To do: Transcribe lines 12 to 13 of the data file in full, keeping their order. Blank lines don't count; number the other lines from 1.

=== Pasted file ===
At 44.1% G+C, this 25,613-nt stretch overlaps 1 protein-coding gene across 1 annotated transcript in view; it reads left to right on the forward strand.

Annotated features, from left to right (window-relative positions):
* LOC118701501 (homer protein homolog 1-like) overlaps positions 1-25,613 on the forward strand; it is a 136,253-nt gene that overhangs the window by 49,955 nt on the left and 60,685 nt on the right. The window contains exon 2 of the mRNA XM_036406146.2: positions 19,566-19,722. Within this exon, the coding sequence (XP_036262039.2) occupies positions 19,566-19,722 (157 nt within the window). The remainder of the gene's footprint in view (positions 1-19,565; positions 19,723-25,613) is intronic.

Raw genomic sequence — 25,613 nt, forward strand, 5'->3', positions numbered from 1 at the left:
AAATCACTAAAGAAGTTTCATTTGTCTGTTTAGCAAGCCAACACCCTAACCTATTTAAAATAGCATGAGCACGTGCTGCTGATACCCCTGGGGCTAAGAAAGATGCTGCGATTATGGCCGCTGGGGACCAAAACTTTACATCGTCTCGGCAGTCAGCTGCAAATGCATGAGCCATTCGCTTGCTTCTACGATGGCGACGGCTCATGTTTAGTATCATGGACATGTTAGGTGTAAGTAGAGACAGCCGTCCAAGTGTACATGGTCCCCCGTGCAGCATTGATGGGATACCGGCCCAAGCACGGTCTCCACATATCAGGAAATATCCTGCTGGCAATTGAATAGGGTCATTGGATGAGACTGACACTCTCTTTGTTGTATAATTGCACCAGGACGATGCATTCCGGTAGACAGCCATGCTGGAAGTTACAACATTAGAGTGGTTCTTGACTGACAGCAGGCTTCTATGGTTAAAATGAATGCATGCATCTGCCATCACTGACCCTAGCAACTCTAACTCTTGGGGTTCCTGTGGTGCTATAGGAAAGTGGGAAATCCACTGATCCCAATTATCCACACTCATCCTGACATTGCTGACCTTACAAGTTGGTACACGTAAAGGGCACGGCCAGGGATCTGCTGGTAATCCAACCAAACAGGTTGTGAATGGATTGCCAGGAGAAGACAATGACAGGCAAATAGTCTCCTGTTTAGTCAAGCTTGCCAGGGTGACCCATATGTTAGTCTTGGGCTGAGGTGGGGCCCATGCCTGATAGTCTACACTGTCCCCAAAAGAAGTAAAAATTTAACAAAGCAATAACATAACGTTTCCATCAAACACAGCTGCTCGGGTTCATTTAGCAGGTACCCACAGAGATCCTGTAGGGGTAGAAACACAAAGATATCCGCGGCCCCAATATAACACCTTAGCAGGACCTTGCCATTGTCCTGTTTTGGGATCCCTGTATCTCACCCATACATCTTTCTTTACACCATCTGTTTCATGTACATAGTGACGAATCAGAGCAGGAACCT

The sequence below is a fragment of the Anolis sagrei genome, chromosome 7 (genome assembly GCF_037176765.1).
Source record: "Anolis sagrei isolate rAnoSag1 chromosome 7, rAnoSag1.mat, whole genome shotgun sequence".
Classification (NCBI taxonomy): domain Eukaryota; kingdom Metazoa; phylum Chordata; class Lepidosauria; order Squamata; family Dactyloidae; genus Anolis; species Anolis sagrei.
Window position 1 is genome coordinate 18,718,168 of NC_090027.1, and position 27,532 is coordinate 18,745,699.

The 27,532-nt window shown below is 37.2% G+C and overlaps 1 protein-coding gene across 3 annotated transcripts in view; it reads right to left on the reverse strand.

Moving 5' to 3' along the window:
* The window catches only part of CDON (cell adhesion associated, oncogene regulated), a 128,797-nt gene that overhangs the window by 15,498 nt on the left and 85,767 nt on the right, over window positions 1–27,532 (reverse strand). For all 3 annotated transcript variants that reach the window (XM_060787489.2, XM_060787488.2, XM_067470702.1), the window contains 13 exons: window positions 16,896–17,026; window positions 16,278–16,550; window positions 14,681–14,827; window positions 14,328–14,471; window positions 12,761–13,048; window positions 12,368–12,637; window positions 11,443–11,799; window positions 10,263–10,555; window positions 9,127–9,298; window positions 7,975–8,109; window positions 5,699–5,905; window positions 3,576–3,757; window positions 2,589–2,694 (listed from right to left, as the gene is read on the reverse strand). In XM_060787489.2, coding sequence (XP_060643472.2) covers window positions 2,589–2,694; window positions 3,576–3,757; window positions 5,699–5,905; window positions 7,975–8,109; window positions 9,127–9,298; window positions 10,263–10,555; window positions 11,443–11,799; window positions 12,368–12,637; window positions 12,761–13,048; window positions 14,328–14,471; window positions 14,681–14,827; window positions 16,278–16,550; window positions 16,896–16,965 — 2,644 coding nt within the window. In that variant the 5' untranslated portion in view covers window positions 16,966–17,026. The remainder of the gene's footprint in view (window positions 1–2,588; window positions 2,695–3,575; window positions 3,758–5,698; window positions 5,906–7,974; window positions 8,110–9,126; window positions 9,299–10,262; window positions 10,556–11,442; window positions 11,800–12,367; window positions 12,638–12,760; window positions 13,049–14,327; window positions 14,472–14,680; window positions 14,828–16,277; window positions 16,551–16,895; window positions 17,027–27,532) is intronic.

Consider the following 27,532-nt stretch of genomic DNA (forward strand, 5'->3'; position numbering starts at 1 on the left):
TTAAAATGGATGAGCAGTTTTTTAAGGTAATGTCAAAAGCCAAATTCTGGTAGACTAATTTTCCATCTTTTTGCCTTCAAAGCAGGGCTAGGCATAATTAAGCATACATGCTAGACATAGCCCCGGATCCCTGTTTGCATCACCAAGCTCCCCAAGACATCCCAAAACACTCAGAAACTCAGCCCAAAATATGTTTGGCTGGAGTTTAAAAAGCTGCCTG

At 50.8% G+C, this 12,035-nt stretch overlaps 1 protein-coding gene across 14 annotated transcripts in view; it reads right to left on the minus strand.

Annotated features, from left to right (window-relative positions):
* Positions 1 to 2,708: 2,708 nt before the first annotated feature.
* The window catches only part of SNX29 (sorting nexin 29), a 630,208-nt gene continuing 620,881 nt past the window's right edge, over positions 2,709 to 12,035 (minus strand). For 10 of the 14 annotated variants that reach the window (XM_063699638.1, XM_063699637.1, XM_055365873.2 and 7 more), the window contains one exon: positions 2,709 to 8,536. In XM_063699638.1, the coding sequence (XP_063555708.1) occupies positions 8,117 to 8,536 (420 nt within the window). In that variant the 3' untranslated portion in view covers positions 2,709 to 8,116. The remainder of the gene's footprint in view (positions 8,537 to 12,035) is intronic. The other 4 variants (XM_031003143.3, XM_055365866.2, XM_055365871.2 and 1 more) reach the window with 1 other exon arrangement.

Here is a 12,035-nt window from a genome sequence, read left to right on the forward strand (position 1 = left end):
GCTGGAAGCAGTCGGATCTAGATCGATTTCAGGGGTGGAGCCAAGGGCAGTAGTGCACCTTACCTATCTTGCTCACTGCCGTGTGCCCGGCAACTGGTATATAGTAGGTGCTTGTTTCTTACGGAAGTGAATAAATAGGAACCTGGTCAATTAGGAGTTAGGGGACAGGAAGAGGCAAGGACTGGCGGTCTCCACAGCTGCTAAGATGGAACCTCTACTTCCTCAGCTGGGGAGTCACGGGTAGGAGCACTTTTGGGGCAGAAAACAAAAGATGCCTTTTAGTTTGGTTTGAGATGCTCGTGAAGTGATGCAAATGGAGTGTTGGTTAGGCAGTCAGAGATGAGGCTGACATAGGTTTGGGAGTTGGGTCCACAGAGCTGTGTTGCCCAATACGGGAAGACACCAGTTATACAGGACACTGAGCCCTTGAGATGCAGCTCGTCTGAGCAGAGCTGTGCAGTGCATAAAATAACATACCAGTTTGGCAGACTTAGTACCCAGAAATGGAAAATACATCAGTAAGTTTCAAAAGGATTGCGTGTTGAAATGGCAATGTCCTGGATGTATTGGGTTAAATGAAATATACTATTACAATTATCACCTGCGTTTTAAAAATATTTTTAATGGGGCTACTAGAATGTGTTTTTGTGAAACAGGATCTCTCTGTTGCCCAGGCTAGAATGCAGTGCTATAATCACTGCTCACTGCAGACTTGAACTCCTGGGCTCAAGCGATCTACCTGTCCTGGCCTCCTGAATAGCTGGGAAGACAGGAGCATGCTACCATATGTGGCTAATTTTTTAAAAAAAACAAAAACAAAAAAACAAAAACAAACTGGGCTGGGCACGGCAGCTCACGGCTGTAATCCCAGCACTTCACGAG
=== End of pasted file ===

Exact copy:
* The window catches only part of CDON (cell adhesion associated, oncogene regulated), a 128,797-nt gene that overhangs the window by 15,498 nt on the left and 85,767 nt on the right, over window positions 1–27,532 (reverse strand). For all 3 annotated transcript variants that reach the window (XM_060787489.2, XM_060787488.2, XM_067470702.1), the window contains 13 exons: window positions 16,896–17,026; window positions 16,278–16,550; window positions 14,681–14,827; window positions 14,328–14,471; window positions 12,761–13,048; window positions 12,368–12,637; window positions 11,443–11,799; window positions 10,263–10,555; window positions 9,127–9,298; window positions 7,975–8,109; window positions 5,699–5,905; window positions 3,576–3,757; window positions 2,589–2,694 (listed from right to left, as the gene is read on the reverse strand). In XM_060787489.2, coding sequence (XP_060643472.2) covers window positions 2,589–2,694; window positions 3,576–3,757; window positions 5,699–5,905; window positions 7,975–8,109; window positions 9,127–9,298; window positions 10,263–10,555; window positions 11,443–11,799; window positions 12,368–12,637; window positions 12,761–13,048; window positions 14,328–14,471; window positions 14,681–14,827; window positions 16,278–16,550; window positions 16,896–16,965 — 2,644 coding nt within the window. In that variant the 5' untranslated portion in view covers window positions 16,966–17,026. The remainder of the gene's footprint in view (window positions 1–2,588; window positions 2,695–3,575; window positions 3,758–5,698; window positions 5,906–7,974; window positions 8,110–9,126; window positions 9,299–10,262; window positions 10,556–11,442; window positions 11,800–12,367; window positions 12,638–12,760; window positions 13,049–14,327; window positions 14,472–14,680; window positions 14,828–16,277; window positions 16,551–16,895; window positions 17,027–27,532) is intronic.

Consider the following 27,532-nt stretch of genomic DNA (forward strand, 5'->3'; position numbering starts at 1 on the left):